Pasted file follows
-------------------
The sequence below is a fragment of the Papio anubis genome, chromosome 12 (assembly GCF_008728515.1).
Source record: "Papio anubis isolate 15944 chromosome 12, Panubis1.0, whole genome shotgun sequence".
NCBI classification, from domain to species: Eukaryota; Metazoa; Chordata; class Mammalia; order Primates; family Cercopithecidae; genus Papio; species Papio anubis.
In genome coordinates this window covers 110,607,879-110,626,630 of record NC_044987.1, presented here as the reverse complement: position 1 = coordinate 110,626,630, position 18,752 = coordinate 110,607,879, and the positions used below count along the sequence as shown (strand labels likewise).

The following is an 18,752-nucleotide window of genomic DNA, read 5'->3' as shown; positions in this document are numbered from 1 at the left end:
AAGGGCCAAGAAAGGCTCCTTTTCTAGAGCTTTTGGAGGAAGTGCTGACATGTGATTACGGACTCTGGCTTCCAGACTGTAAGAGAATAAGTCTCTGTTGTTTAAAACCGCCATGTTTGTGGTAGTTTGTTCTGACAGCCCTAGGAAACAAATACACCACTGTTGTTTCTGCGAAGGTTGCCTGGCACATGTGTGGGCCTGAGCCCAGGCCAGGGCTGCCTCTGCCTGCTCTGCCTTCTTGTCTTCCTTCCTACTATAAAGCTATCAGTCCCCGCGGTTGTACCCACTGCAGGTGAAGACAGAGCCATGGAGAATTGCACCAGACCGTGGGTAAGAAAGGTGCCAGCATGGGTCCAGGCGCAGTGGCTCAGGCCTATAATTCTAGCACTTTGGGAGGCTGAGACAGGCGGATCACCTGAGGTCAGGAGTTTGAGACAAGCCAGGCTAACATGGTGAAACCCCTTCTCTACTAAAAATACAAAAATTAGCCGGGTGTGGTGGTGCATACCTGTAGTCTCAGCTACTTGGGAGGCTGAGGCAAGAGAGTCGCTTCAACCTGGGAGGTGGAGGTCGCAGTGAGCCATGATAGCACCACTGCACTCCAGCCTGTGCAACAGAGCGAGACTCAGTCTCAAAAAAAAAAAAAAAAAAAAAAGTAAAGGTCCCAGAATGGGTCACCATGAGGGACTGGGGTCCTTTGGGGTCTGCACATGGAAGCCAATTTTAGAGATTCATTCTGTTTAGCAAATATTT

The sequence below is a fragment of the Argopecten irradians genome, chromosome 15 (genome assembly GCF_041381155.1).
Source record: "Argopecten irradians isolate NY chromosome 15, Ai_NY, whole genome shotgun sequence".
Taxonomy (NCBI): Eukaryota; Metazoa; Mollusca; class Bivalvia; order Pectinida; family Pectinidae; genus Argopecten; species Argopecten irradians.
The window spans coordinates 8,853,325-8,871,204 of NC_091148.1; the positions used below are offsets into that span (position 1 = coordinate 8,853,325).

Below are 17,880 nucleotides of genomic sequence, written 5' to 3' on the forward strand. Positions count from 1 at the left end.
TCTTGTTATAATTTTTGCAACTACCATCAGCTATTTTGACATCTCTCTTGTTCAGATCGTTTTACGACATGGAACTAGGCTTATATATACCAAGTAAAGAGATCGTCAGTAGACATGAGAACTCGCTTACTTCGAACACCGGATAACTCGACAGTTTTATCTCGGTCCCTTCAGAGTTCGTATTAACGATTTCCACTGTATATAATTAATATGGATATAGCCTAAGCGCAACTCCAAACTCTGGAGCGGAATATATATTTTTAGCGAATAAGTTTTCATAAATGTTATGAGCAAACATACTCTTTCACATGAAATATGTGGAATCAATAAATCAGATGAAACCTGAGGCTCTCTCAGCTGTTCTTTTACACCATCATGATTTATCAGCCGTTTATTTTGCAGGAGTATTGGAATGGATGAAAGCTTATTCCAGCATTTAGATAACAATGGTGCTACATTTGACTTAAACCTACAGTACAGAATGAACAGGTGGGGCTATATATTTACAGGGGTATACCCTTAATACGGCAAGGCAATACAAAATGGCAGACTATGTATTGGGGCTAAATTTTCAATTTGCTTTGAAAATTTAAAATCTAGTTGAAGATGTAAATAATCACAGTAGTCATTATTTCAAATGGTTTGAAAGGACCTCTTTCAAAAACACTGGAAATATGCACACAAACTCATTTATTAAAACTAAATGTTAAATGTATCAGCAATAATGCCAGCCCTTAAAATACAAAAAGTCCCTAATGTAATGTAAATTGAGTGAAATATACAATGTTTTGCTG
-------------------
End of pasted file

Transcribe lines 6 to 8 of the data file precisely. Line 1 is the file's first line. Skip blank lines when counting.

AAGGGCCAAGAAAGGCTCCTTTTCTAGAGCTTTTGGAGGAAGTGCTGACATGTGATTACGGACTCTGGCTTCCAGACTGTAAGAGAATAAGTCTCTGTTGTTTAAAACCGCCATGTTTGTGGTAGTTTGTTCTGACAGCCCTAGGAAACAAATACACCACTGTTGTTTCTGCGAAGGTTGCCTGGCACATGTGTGGGCCTGAGCCCAGGCCAGGGCTGCCTCTGCCTGCTCTGCCTTCTTGTCTTCCTTCCTACTATAAAGCTATCAGTCCCCGCGGTTGTACCCACTGCAGGTGAAGACAGAGCCATGGAGAATTGCACCAGACCGTGGGTAAGAAAGGTGCCAGCATGGGTCCAGGCGCAGTGGCTCAGGCCTATAATTCTAGCACTTTGGGAGGCTGAGACAGGCGGATCACCTGAGGTCAGGAGTTTGAGACAAGCCAGGCTAACATGGTGAAACCCCTTCTCTACTAAAAATACAAAAATTAGCCGGGTGTGGTGGTGCATACCTGTAGTCTCAGCTACTTGGGAGGCTGAGGCAAGAGAGTCGCTTCAACCTGGGAGGTGGAGGTCGCAGTGAGCCATGATAGCACCACTGCACTCCAGCCTGTGCAACAGAGCGAGACTCAGTCTCAAAAAAAAAAAAAAAAAAAAAAGTAAAGGTCCCAGAATGGGTCACCATGAGGGACTGGGGTCCTTTGGGGTCTGCACATGGAAGCCAATTTTAGAGATTCATTCTGTTTAGCAAATATTT

The sequence below is a fragment of the Argopecten irradians genome, chromosome 15 (genome assembly GCF_041381155.1).
Source record: "Argopecten irradians isolate NY chromosome 15, Ai_NY, whole genome shotgun sequence".